Socialist ViewPoint and analysis for working people

Febuary 2005 • Vol 5, No. 2 •

Twilight Zone: A Feast of Rotten Tomatoes

By Gideon Levy

Id al-Adha, the Feast of the Sacrifice, which was celebrated this week, was not a happy occasion at the Sau home in the Aqbat Jabar refugee camp outside Jericho

It wasn’t that the refrigerator was empty. Not at all. It wasn’t that it contained only water, as one often sees in a refugee camp. The refrigerator was actually full of food. But the sight was heartbreaking: Between the shelves on which the leftovers were standing, there was one shelf loaded with tomatoes. Rotten, shrunken, wrinkled, cracked tomatoes, with black, white and purple stains on their flesh, a layer of mold hiding their rottenness. Rotten tomatoes not only in the refrigerator, but in the large bowl in the kitchen, covered with flies.

We didn’t ask where they were from, but apparently the father of the family had collected them before the holiday from the garbage cans in the marketplace, as he does occasionally. That is the only way to support his six children, and to try to give the holiday a special flavor—with tomato sauce, as rotten as the tomatoes may be. There is no hunger here, but this is the holiday menu for Id al-Adha, the Feast of the Sacrifice, an hour and a half from Raphael, half an hour from Arcadia, the fancy restaurants of Tel Aviv and Jerusalem.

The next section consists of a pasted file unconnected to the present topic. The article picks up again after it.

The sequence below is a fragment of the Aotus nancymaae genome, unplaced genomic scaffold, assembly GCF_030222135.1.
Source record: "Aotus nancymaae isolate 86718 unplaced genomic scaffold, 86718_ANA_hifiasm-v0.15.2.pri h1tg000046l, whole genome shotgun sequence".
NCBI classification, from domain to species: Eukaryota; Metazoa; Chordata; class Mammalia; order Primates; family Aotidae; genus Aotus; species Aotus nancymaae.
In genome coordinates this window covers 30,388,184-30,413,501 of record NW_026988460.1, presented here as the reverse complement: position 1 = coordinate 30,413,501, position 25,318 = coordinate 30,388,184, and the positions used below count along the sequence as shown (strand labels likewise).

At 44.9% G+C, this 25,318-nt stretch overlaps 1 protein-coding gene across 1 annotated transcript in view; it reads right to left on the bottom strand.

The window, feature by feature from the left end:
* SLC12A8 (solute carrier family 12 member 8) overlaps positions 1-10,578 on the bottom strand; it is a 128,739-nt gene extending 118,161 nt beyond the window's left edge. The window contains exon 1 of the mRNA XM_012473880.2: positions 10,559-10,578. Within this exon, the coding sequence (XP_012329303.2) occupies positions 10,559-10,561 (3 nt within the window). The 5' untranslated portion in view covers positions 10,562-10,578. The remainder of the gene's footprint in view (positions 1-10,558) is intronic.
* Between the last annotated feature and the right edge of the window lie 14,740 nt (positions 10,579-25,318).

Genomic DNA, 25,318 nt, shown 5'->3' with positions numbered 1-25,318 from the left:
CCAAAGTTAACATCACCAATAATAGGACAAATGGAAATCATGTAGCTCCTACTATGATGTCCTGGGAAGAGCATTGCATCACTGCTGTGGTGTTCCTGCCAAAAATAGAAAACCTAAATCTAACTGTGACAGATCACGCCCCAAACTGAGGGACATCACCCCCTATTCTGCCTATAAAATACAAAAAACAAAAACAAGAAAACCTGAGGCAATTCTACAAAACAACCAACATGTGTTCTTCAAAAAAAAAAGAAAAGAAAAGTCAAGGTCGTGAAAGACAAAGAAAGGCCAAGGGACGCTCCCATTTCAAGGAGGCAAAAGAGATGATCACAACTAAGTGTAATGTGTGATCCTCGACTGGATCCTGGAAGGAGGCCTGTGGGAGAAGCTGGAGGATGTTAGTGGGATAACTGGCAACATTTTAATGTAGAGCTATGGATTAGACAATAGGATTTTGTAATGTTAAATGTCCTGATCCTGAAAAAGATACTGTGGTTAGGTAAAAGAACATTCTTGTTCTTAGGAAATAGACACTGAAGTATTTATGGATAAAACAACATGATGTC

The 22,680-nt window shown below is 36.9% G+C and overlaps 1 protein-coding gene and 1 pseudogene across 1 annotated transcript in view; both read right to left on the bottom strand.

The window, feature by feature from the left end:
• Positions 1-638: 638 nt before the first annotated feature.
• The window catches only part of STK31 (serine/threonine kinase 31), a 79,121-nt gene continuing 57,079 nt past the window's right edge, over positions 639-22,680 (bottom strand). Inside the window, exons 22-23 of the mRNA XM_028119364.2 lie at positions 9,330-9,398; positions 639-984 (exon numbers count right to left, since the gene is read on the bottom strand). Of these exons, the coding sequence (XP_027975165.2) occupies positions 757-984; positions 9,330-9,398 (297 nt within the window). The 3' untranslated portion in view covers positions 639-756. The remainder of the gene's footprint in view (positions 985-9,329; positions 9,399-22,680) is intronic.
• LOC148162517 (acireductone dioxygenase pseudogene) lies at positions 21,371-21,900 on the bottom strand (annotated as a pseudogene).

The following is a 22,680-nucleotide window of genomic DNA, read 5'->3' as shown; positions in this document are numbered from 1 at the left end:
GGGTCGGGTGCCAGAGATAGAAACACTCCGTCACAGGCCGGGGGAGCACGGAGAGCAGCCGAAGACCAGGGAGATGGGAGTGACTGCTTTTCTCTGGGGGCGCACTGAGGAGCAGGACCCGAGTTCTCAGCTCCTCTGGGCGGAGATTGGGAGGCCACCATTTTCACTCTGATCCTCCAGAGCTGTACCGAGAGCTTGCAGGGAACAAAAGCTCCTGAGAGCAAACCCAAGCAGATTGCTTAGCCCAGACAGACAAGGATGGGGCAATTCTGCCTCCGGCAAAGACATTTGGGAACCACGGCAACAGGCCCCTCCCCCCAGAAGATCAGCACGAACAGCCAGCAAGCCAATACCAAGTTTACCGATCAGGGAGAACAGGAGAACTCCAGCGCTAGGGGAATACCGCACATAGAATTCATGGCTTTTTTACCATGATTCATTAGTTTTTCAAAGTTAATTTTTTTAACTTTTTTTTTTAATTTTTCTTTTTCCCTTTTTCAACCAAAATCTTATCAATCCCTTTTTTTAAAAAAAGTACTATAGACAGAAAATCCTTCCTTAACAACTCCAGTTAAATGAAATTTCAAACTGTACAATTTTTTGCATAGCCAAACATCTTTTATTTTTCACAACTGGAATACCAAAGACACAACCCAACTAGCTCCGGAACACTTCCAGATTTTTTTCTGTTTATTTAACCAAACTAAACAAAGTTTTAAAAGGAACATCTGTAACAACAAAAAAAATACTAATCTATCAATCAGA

Every few years we make such holiday visits: During the Feast of Sacrifice in 1994, the Wajya beauty salon in the Qalandiyah refugee camp was still full of young men getting haircuts for the holiday, in the camp’s cafes people played cards, and only two new graves of the fallen had been added to the cemetery. Six years later, on the same holiday in 2000, we visited a house of mourning in Jeba: The story then was that a grandmother and grandfather were returning from a holiday visit to their grandchildren when soldiers fired 17 bullets into their car, killing the grandmother and severely injuring her husband.

A year later, during the same holiday in 2001, we visited the home of the poorest family in the Deheisheh refugee camp. “This is how the next suicide bomber is being raised,” was the headline of the report from there. A few months later, the collaborator of the bomber who blew himself up in the Beit Yisrael neighborhood in Jerusalem did, in fact, come from that house. And on the Feast of the Sacrifice in 2002, we drove around in the sea of West Bank checkpoints, observing the desperate attempts of residents, who have a “celebration” every day, to pass through the checkpoints in their new holiday clothes.